What made you kowtow, Mr Bush?

by Philip Bowring

SCMP December 14

It is no wonder that Premier Wen Jiabao is so pleased with his visit to the United States. President George W. Bush's public admonishment of Chen Shui-bian's proposal to extend the scope of Taiwan democracy with a referendum was a major diplomatic victory. The question now is whether there will be a sequel. Has Beijing offered up something substantial in return? Or is this an illustration of a fundamental weakness of the US - Mr Bush can start patriotic wars in poor countries, but must he now kowtow to China? He did not have to go beyond well-worn but useful phrases about Taiwan. But he did. Why?

There will doubtless be much discussion about whether the US ambiguity over Taiwan has been altered by Mr Bush's statement. One can argue whether the Taiwan move for a referendum represents a departure from the status quo. But once cannot argue against the fact that Mr Wen is feeling triumphant and Mr Chen has been humiliated by the US.

It remains to be seen how the Taiwan public responds. My own guess is that although many in Taiwan feel his manoeuvring on the referendum issue has been ill-advised, Mr Chen could benefit from resentment at the hypocrisy of a US administration which preaches democracy but often practices the ruthless pursuit of sectional political or business interests. The business interests which have such an influence on the Bush administration have evidently been persuasive in the president's willingness to please Mr Wen at Taiwan's expense.

The question now is whether the US will get anything specific from China. There is talk of more pressure on North Korea. But China has been making efforts there for some time and its leverage over the prickly North Koreans is limited. It is possible that China has promised that it will do something sooner rather than later to respond to legitimate concerns about its undervalued currency. Revaluation would not significantly hurt if other Asian nations with even bigger surpluses do the same - which they almost certainly can be persuaded to do. Indeed, it is something of a puzzle why the US has been berating China over its currency policy but not doing the same with the other East Asian countries whose surpluses and exchange reserves are proportionately much bigger.

East Asian revaluations will not do much for the US trade deficit until America's debts, domestic and foreign, finally cause the deep recession needed to restore current-account equilibrium. However, they could be claimed as a victory in an election year when China trade could be an issue.

But maybe Mr Wen has offered nothing specific in return for Mr Bush's words on Taiwan. Perhaps, in the face of tensions with Europe, a Middle East quagmire and growing international cynicism about the "war on terror", Washington is gradually returning to former president Bill Clinton's view of China. It may be going too far to regard it as a "strategic partner" but it is no longer the strategic competitor, as defined by the Bush administration prior to September 11, 2001. If so, it may expect a friendly but neutral stance from China on a variety of issues in return for putting Mr Chen in his place.

There is a Chinese view which, in a way, mirrors this. China is usually better than the west at long-term thinking. One theory which has some traction in think-tank circles is that perhaps sooner, rather than later, America will lose its hegemonic power over money - the dollar standard, reserve currency power which enables it to run US$1.5 billion a day in deficits with the world. That would cause a depression in the US which would be very damaging to Asia-US trade, but would, according to this theory, do even more damage to Europe-US relations, which are already endangered by differing Middle East interests.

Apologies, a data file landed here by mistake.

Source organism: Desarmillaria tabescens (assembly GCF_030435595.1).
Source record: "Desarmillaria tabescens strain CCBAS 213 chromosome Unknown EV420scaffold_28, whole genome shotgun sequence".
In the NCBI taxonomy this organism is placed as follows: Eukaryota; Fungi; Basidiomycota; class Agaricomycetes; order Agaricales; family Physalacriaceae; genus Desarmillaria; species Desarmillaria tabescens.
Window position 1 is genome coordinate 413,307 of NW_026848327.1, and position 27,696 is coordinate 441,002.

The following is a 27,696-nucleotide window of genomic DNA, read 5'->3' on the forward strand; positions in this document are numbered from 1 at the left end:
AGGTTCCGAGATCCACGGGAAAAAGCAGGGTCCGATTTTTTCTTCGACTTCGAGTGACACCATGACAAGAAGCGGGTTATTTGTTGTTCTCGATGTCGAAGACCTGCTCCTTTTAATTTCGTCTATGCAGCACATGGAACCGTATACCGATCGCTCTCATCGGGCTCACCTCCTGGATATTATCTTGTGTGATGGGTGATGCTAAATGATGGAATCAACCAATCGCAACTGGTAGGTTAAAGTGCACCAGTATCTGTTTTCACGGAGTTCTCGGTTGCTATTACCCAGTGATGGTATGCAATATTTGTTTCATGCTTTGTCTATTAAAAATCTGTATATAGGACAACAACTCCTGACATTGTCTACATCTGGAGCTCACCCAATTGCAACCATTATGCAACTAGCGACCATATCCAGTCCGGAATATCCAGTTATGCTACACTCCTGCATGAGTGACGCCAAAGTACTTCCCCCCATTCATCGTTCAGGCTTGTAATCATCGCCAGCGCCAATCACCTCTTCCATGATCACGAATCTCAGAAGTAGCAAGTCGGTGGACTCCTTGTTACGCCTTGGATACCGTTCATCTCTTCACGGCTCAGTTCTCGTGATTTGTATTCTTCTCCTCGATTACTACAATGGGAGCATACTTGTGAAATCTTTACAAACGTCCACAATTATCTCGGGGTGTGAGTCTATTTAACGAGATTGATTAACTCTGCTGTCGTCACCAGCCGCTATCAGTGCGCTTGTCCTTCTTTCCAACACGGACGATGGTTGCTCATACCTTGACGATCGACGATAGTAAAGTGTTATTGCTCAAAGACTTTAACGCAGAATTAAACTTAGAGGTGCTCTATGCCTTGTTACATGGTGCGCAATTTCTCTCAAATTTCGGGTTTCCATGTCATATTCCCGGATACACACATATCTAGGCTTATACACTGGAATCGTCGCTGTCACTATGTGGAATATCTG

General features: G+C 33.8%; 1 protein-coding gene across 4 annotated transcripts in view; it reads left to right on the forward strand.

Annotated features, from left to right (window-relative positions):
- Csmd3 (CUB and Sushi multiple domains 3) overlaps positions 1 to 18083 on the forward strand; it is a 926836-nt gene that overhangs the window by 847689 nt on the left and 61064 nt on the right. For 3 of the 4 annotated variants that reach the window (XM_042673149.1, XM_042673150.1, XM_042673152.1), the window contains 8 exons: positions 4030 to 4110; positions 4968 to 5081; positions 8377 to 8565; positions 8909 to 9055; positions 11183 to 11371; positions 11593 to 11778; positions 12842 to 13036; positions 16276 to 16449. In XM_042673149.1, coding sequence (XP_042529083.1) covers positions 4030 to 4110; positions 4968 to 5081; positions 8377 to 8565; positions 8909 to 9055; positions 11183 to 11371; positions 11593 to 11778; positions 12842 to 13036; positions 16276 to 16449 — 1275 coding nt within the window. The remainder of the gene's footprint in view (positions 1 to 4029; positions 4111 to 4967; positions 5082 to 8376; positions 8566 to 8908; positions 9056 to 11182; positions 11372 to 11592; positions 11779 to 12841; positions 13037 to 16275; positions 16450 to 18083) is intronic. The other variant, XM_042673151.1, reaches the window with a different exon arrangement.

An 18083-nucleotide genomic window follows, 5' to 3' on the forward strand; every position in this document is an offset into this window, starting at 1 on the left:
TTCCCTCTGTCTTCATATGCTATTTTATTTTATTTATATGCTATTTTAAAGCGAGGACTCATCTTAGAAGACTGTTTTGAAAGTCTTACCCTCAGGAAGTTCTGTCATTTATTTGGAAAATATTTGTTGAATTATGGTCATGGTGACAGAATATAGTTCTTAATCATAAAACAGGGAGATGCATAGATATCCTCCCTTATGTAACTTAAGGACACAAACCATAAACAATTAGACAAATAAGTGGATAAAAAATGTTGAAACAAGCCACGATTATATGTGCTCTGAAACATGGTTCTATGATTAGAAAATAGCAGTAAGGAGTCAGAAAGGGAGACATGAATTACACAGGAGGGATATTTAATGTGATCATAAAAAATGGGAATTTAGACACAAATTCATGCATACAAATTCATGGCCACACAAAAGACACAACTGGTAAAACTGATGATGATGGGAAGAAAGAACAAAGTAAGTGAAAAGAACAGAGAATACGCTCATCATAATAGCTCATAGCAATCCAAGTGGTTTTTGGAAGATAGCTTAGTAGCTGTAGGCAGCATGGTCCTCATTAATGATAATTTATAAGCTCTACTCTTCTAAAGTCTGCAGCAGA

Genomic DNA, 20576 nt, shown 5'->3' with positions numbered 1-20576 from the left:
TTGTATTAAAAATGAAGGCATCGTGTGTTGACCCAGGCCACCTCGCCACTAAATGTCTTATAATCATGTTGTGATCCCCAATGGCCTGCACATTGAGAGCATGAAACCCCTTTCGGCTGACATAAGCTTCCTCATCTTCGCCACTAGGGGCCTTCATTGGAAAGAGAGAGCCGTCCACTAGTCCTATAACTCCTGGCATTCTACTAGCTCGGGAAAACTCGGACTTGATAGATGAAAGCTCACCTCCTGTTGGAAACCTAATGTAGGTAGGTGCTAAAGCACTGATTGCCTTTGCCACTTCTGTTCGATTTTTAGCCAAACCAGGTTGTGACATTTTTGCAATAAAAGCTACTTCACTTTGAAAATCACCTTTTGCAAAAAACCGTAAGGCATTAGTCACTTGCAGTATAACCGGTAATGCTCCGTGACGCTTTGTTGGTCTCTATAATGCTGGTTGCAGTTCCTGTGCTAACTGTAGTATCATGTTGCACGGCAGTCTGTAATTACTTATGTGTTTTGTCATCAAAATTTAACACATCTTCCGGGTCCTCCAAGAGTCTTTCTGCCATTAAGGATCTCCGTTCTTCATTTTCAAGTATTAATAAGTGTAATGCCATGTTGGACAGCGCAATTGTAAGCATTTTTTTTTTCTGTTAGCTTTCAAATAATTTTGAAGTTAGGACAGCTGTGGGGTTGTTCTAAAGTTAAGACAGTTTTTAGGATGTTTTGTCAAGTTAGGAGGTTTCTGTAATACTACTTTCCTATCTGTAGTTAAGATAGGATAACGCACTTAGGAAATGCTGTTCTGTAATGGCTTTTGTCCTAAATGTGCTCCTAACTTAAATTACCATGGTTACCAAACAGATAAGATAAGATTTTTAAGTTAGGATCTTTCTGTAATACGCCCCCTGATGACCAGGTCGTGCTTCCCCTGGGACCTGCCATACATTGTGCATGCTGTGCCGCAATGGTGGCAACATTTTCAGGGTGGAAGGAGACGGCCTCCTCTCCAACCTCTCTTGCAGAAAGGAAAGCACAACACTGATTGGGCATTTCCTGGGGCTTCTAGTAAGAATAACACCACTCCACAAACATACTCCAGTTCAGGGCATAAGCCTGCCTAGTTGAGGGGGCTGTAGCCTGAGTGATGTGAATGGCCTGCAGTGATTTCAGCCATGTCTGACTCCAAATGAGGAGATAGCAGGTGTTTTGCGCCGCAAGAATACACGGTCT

For China, that means staying friendly with the US while making every effort to reduce its trade dependence on America by building relationships in East Asia and with eastern hemisphere suppliers of raw materials, such as Australia and Russia.

Where that might leave the Taiwan issue is anyone's guess. It depends, perhaps, on whether Beijing simply uses its stance on Taiwan as a bargaining counter on other issues, or believes its own propagandist version of Taiwan so much that wider national interests are sacrificed to historical mythology. Common sense and economic interests have the upper hand at present. But ignorance of Taiwan's past is the norm. Most mainlanders believe it has been an inalienable part of China for thousands of years. In fact, when the Dutch got there in about 1620, it was almost entirely populated by Malay-speaking people, kin to those of the Philippines, who remained the majority until the 19th century. The Dutch "imperialists", who needed labour to grow sugar cane, were responsible for much of the early settlement of mainlanders from Fujian. Geographically, Taiwan is as close to the northernmost Philippine and southernmost Japanese islands as it is to the mainland.

Modern Taiwan also may have more reason to like the Japanese, who brought education and railways, than the mainlanders who ruled it - another piece of history which is unacceptable to the jingoist mythmakers who love to hate the Japanese.

Hopefully, a stronger, more self-confident, freer, more democratic China will re-examine the mythology and acknowledge why Taiwan feels as separate from the mainland as Ireland does from England. Until then, the best that can be hoped for is that cross-strait battles remain on the level of semantics.






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